Huanacuni and Extremo Huanacuni Norte

Bolivia , Cordillera Apolobamba
Author: Marcelo Scanu. Climb Year: 2021. Publication Year: 2022.


Julieta Ferreri (Argentina) and Marcelo Motta Delvaux (Brazil) made two visits to the southern Cordillera Apolobamba in June and July, when they explored the region around Huanacuni (5,798m, approximately 14°50'48.04"S, 69°9'20.06"W). They then returned in August for an eight-day climbing trip. Base camp was established next to Lago Nube, west of the massif, and Camp 1 at 5,000m below the southwest glacier.

In an 18-hour push, the pair climbed an existing route from the west, first climbing the southwest ridge to the top of Extremo Huanacuni Sur (5,450m, their name for the most southerly top of Huanacuni), then continuing up the south ridge of the main summit (65° and poor powder-snow conditions) to a point 20–30m below the top, where they were stopped by even steeper powder. They returned by the same route, but deviated to ascend Nevado Nubi (5,710m, the next summit south of Huanacuni) before returning to base camp. The climb was rated around AD+.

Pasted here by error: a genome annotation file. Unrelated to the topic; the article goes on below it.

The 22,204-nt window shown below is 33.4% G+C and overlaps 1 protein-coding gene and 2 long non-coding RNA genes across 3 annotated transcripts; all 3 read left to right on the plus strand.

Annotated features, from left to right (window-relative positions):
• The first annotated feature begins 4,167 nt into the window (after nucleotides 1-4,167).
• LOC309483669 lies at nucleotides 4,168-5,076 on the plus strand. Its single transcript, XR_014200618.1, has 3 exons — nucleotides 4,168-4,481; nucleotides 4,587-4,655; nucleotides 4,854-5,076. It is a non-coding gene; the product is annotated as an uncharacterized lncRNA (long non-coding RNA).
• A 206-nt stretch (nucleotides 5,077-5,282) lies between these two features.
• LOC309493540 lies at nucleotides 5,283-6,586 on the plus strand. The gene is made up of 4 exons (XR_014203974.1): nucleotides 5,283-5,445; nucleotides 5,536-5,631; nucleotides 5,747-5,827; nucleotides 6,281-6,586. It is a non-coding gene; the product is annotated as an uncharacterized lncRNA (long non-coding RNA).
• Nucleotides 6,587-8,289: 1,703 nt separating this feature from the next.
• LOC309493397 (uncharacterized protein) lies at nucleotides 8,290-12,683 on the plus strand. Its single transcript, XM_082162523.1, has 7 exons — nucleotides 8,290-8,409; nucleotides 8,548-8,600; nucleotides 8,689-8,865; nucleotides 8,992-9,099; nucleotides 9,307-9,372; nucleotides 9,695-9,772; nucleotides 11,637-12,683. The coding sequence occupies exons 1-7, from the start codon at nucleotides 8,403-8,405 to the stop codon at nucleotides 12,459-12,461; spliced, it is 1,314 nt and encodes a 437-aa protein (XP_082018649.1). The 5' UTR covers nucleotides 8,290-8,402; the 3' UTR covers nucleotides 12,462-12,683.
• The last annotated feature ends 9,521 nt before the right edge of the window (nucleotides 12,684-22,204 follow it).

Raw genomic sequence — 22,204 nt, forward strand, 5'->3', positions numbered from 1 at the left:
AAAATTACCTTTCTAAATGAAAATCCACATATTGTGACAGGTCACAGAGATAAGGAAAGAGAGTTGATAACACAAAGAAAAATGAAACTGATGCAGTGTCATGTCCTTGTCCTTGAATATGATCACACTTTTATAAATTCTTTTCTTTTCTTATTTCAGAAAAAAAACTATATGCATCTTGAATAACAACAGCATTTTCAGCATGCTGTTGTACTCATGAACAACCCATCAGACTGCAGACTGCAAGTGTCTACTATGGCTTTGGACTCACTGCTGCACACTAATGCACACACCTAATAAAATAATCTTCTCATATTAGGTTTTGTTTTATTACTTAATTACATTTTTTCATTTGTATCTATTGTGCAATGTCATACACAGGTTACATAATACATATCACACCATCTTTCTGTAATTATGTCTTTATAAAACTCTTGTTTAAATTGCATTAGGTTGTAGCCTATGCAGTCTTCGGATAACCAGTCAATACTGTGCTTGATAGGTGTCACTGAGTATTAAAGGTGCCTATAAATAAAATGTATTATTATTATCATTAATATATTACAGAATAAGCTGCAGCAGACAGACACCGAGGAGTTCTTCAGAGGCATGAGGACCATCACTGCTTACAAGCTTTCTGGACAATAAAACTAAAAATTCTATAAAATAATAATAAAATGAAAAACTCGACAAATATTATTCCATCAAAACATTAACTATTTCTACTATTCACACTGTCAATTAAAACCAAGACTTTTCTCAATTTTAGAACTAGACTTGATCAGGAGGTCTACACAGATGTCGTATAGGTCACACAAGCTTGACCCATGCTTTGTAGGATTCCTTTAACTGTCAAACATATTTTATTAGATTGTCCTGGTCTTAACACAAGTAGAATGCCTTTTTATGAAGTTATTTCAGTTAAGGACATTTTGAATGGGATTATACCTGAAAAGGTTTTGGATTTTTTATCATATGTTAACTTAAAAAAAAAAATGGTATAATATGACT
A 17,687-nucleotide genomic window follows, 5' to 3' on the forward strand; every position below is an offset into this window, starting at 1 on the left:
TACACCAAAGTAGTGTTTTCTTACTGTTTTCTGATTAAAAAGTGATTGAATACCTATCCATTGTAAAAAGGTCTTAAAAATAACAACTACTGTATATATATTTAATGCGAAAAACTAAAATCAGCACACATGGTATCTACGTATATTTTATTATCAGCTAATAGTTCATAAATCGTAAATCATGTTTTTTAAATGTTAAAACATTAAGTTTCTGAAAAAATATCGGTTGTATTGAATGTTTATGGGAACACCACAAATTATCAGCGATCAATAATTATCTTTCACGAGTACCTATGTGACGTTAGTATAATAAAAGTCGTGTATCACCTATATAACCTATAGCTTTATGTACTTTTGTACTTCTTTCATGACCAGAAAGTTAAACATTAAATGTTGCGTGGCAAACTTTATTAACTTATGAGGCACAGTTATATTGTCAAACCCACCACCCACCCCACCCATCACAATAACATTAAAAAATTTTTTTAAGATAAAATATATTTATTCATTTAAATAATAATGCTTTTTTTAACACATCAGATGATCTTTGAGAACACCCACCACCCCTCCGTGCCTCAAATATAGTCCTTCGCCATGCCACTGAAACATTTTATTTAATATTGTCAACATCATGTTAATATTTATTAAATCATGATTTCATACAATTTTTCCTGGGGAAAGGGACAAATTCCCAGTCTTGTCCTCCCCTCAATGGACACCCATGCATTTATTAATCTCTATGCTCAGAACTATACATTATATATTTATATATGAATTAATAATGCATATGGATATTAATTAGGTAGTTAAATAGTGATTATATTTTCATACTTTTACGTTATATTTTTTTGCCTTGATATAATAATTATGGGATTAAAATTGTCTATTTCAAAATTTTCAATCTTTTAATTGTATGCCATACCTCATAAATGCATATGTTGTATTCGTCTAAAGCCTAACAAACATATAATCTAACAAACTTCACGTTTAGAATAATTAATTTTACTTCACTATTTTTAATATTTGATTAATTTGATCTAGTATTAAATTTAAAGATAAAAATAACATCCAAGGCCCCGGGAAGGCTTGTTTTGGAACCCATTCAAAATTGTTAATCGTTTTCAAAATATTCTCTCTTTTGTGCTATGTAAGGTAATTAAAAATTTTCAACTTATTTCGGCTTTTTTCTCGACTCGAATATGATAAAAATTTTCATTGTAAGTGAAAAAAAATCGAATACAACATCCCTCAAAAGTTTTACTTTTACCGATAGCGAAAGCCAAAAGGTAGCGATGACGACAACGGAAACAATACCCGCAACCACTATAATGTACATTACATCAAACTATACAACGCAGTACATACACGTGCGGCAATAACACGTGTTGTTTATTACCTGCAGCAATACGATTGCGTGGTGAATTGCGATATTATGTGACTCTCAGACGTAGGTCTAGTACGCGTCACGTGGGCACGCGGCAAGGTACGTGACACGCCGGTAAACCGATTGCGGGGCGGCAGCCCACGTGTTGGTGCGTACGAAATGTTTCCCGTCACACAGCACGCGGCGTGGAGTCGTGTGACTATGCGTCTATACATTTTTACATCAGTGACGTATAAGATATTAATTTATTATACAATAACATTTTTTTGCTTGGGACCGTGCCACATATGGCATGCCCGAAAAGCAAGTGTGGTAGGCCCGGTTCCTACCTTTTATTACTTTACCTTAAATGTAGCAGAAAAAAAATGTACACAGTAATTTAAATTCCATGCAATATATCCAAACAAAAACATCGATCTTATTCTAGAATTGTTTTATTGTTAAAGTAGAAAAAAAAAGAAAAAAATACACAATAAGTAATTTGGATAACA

After a rest, they crossed a pass of around 5,250m to the north and reached the glacier below the west face of Huanacuni. From a camp at 5,100m they moved north and followed a rising glacier (35-40°) northward to reach the most northerly top of the massif—Extremo Huanacuni Norte (approximately 14°49'43.63"S, 69°10'14.01"W)—finishing up a slope of 50–55°. The overall ascent was rated PD/PD+ and they have found no previously recorded ascents of this small, pretty summit. 

— Marcelo Scanu, Argentina

Editor's Note: the history of climbing in the Bolivian Cordillera Apolobamba is inexact. Huanacuni itself was first climbed by Germans in 1957 and ascended at infrequent intervals since, though parties often fail due to underestimating the difficulty of the final ridge. Peaks at the northern end of the Huanacuni massif, which lie south of the road over the Apolobamba from Pelechuco and might include "Extremo Huanacuni Norte," were climbed by another German expedition in 1969. 

Media Gallery